The first is best summed by the negotiations over Acacia Mining. For Kabwe, this is a classic example where posture is more important than the result: “Some $300m is not enough to launch an industrial revolution:, and efforts to hook industries such as gas and mining to local operators – known as ‘local content’ in the business – seem patchy at best.
Then take, for example, the cashew confiscation: while Amsden vaunted South Korea’s ability to ‘get the price wrong’, there was always a final goal in mind, more often than not the upskilling of a particular industrial subsector. “There are a few examples involving the president himself and some of his government officials taking initiatives to bring private operators closer by convening meetings to learn of their challenges and issues,” says Poncian. “The impact of these initiatives in terms of moving up the value chains is yet to be seen.”
Here, the cashew price bump is good politics. But is it good economics? Reports have emerged about a shadowy company called Indo Power Solutions, which has entered into a $180m deal with the government to buy 100,000tn of cashews, despite lacking any experience in the commodity.
Certainly, the threat of $190bn tax bills and the prospect of the army guarding cashews have made foreign investors circumspect about whether or not to put money into the country. “We believe that there is a question mark about future policies around ownership of businesses,” says Konstantin Makarov of StratLink, a boutique investment adviser for East Africa.
But Tanzanian officials are adamant they are not attempting to make a hostile environment for foreign capital.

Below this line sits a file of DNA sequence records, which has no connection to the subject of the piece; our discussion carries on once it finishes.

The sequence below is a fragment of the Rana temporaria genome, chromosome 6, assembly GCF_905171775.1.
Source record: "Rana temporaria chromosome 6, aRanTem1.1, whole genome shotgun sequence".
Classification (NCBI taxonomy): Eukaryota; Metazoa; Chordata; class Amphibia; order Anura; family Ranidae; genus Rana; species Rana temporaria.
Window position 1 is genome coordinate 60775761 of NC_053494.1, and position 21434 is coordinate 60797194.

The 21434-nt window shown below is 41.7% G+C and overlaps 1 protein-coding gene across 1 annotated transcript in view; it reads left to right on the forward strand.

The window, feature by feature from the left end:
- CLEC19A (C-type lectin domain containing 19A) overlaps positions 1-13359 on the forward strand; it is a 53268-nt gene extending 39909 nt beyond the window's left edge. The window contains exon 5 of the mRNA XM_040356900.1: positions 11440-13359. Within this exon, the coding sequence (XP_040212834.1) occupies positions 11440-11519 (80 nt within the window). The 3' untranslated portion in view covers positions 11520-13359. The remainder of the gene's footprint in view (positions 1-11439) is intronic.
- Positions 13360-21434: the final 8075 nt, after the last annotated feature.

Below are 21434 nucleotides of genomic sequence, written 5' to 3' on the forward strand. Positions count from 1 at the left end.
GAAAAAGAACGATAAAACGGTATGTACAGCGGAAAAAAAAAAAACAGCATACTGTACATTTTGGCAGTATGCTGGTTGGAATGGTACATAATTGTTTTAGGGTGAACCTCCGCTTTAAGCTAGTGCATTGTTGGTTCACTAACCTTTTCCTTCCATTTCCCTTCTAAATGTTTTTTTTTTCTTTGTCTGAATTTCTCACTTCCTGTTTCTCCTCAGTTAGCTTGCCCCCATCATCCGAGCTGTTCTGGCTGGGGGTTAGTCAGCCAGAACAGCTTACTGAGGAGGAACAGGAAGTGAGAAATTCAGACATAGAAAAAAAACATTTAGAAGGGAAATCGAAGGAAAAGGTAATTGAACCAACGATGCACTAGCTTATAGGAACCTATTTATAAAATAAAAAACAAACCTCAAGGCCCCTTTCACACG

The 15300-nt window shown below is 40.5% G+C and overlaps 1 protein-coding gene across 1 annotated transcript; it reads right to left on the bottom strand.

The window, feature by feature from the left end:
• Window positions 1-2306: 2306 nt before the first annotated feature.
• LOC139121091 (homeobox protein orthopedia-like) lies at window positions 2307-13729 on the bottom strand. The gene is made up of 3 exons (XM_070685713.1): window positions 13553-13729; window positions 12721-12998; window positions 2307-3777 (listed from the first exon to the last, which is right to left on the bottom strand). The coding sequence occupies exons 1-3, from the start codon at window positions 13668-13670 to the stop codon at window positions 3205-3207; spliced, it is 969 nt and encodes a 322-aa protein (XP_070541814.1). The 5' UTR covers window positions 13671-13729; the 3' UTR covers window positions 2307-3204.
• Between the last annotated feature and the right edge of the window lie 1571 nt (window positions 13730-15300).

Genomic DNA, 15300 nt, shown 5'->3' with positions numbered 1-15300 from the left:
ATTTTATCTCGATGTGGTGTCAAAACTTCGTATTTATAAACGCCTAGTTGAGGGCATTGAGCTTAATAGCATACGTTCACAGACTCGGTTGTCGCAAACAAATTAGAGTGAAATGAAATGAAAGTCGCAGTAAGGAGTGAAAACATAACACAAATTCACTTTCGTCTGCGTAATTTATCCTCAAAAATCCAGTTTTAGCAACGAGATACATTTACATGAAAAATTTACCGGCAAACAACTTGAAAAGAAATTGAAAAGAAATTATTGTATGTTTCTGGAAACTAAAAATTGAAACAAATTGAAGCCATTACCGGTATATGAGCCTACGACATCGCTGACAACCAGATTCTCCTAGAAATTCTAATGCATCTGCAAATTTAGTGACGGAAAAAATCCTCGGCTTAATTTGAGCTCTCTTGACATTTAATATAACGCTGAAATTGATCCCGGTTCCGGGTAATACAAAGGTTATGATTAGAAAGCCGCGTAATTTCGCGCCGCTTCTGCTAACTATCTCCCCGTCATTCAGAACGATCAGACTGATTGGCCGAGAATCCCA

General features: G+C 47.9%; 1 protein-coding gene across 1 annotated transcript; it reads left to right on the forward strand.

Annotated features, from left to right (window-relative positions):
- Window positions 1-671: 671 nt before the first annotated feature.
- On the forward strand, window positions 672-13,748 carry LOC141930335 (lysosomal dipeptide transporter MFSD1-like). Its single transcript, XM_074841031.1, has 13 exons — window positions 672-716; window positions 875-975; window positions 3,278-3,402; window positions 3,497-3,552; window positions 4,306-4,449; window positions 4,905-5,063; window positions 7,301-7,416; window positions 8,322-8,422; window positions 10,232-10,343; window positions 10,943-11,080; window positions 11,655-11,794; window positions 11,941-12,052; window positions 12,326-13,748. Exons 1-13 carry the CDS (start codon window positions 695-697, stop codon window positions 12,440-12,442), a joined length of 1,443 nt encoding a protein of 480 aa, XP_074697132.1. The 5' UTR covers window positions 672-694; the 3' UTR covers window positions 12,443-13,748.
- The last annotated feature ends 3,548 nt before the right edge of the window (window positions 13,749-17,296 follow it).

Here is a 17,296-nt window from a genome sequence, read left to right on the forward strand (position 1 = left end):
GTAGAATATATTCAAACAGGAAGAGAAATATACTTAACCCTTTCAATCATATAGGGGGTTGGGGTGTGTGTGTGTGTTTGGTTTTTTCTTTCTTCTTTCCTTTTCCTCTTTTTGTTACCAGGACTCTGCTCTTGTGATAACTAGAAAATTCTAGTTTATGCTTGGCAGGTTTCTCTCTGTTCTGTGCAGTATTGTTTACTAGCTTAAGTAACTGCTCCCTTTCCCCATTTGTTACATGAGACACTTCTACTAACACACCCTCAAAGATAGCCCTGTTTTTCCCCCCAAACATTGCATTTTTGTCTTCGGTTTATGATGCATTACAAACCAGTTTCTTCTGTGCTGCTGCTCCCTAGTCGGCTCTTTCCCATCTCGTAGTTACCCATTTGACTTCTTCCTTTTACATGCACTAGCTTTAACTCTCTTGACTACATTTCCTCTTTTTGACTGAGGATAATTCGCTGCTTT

“It’s not the aim of the government to frustrate investors but we want to have a win-win situation. We want to prove to stakeholders that nobody is missing out,” Charles Sangweni, the acting director general of the Petroleum Upstream Regulatory Authority tells The Africa Report. His institution is in charge of looking at contracts signed under previous administrations. “We are doing the review for two purposes. First is to clear the environment by proving that whatever was agreed was good. But second, we are laying the baseline for establishing a new production-sharing agreement for future investments,” he says.
The second key stumbling block is the tool Magufuli is wielding to effect change: the bureaucracy. Japan had its legendary cadre of technocrats in the ministry of trade and industry. But in Tanzania, “there is total confusion,” says Kabwe.
This is partly because of the 180-degree turn in focus, from the more free market-driven years of presidents Mwinyi, Mkapa and Kikwete to the more state-driven economic turn of Magufuli. But it is also due to a lack of investment and discipline that has eroded the professionalism of the civil service. “We need a new generation of bureaucrats now,” argues Kabwe.